I focused this post on Christianity because it is the predominant religion in the United States is the “bedrock” of our society. Many times mainstream controversy erupts when a dominant or majority power is challenge, Christianity being the major religion in our country there are more examples in this context. I do find your question very interesting. Below I highlight two other examples, one that engages Islam and another that dealt with the holocaust.

    A series of photographs made by Iranian artist Sooreh Hera, entitled Adam and Ewald, shows two gay men wearing masks of the Muslim prophet Mohammed and his son-in-law Ali. Was censored three times from late 2007 through 2008.

    http://soorehhera.com/24.html
    http://www.timesonline.co.uk/tol/news/world/europe/article3137510.ece

    In 2002, the Jewish Museum in New York held an exhibition called Mirroring Evil: Nazi Imagery/Recent Art. The curator identified that contemporary artists were investigating the Third Reich, as opposed to victims of the Holocaust, as a new strategy that was supposed to help viewers not only reexamine the past, but consider present critical issues like consumerism and oppression.

    http://www.thejewishmuseum.org/site/pages/content/exhibitions/special/mirroring_evil/mirroring.html

    Reply

    Kelly Shindler Reply:

    And while it’s not “fine” art, there’s also the recent Muhammed cartoon controversy in the Danish newspaper Jyllands-Posten: http://en.wikipedia.org/wiki/File:Jyllands-Posten-pg3-article-in-Sept-30-2005-edition-of-KulturWeekend-entitled-Muhammeds-ansigt.png.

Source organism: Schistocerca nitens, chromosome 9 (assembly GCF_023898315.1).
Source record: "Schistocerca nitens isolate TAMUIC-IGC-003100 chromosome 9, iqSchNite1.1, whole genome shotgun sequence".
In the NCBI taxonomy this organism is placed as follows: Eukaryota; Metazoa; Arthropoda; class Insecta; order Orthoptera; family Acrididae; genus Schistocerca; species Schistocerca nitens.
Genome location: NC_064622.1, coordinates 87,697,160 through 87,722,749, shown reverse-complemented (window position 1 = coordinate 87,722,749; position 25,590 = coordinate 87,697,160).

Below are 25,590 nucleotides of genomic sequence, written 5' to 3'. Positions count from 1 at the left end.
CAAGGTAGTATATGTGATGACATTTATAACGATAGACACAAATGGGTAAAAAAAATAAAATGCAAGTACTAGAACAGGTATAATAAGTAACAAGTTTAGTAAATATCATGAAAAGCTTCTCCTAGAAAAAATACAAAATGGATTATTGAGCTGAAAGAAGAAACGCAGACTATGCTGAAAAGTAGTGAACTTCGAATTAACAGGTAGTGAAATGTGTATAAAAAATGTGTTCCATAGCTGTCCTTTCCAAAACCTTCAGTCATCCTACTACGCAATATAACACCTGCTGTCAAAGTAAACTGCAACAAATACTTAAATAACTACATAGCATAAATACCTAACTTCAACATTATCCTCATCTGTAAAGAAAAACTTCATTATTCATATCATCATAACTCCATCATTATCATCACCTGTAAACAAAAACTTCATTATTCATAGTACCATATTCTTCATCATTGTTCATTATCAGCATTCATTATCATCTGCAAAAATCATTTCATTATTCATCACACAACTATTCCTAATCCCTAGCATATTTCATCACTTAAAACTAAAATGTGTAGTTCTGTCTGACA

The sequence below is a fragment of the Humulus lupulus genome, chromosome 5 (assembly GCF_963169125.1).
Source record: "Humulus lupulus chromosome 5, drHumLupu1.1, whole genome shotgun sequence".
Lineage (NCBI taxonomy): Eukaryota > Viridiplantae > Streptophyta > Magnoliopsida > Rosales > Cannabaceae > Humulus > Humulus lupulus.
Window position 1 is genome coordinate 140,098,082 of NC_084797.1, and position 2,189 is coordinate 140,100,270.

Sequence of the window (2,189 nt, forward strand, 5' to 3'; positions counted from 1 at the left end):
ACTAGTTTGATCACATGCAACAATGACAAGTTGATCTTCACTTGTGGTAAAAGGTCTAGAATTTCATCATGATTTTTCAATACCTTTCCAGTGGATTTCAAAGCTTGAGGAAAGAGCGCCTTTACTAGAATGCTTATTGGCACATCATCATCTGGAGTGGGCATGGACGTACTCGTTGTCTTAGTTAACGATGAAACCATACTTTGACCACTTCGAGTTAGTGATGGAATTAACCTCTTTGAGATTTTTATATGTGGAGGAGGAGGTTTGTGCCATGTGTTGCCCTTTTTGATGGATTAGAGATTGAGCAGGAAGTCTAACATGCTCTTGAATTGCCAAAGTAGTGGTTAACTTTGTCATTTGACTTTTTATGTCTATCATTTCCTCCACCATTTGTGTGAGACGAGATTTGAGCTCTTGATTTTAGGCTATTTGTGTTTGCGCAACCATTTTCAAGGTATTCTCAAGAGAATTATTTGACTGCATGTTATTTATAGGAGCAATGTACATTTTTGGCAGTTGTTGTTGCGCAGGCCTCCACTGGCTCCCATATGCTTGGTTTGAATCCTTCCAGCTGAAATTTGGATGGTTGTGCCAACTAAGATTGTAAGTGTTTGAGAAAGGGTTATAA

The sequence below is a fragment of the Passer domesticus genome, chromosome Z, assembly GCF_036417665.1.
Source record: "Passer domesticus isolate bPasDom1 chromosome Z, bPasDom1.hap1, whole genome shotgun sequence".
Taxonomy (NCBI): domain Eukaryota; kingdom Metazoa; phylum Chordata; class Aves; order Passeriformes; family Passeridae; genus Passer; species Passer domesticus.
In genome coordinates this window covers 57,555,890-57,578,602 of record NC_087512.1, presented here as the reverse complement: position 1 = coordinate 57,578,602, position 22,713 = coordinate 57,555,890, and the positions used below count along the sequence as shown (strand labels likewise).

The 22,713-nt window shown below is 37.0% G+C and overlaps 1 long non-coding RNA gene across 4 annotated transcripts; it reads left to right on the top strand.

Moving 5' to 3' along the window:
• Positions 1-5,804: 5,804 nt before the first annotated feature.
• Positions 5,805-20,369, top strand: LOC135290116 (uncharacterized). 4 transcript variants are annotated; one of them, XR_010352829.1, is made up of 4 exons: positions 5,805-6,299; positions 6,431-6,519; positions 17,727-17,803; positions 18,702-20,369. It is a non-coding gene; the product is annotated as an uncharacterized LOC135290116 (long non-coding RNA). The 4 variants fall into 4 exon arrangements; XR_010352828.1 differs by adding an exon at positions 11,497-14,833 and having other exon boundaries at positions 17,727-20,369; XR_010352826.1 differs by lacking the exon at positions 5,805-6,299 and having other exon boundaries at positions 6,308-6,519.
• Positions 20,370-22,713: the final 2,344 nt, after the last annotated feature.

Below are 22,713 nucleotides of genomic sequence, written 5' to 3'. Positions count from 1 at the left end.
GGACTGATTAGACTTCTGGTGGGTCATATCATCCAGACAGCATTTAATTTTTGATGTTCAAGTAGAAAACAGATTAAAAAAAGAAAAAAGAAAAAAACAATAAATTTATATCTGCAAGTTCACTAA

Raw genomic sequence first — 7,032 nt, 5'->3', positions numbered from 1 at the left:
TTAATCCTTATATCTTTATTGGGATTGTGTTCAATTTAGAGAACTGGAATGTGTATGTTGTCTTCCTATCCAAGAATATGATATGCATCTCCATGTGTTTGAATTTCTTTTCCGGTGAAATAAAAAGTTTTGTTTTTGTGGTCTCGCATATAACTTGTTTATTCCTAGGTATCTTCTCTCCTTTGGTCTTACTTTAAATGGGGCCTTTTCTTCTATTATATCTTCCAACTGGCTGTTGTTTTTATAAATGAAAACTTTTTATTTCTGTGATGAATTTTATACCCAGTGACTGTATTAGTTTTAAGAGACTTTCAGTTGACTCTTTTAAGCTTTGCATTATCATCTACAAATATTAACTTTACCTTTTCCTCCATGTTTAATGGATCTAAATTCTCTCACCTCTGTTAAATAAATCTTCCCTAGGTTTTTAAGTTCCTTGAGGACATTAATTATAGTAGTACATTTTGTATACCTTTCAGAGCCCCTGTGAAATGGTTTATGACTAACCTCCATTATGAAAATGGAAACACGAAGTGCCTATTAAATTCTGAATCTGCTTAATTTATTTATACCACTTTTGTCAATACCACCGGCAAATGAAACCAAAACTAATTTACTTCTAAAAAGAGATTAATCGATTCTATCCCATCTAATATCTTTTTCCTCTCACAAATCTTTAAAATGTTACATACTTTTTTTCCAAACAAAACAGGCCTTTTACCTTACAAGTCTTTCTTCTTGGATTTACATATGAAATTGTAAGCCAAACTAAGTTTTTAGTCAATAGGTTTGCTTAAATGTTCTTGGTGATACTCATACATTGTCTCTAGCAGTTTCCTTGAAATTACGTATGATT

Reply

  2. Kimberly says:

    I completely understand why the examples were all related to Christianity. I was just curious if there were there were other artists doing similar things with imagery of other religions as well. Thank you for the information and the quick response.

    Reply

  3. Jennifer Doyle says:

    Personally, as an agnostic kid in a Catholic school for whom the rituals of Catholicism were objects of much fascinating, I was mesmerized – titillated, even – by the stations-of-the-cross paintings that lined the walls of my school’s church. And by the whole idea of crucifiction. It amazes me that people find any of these artworks more shocking than the fact that these very challenging images sit there above the altar and on church walls! The art-versions are, perhaps, somewhat tame by comparison.

    Reply

    Marc Mayer Reply:

    Jennifer, I totally agree. For me, raised Jewish, I was also mesmerized by Catholicism, the power of ritual, fear of sin and hell, and the Pope himself. In 7th grade I went to Saint Patrick’s in New York City to attend the service with a Catholic friend of mine. I asked him to teach me how to receive the Eucharist. I followed behind him and received the wafer. I could only think of the transgression I had just committed in the midst of scenes of the crucifixions. I understood fear in a whole new way. I do agree that the mythology of Catholicism and its depictions are a lot more intense than many contemporary artists’ interpretations.

    Reply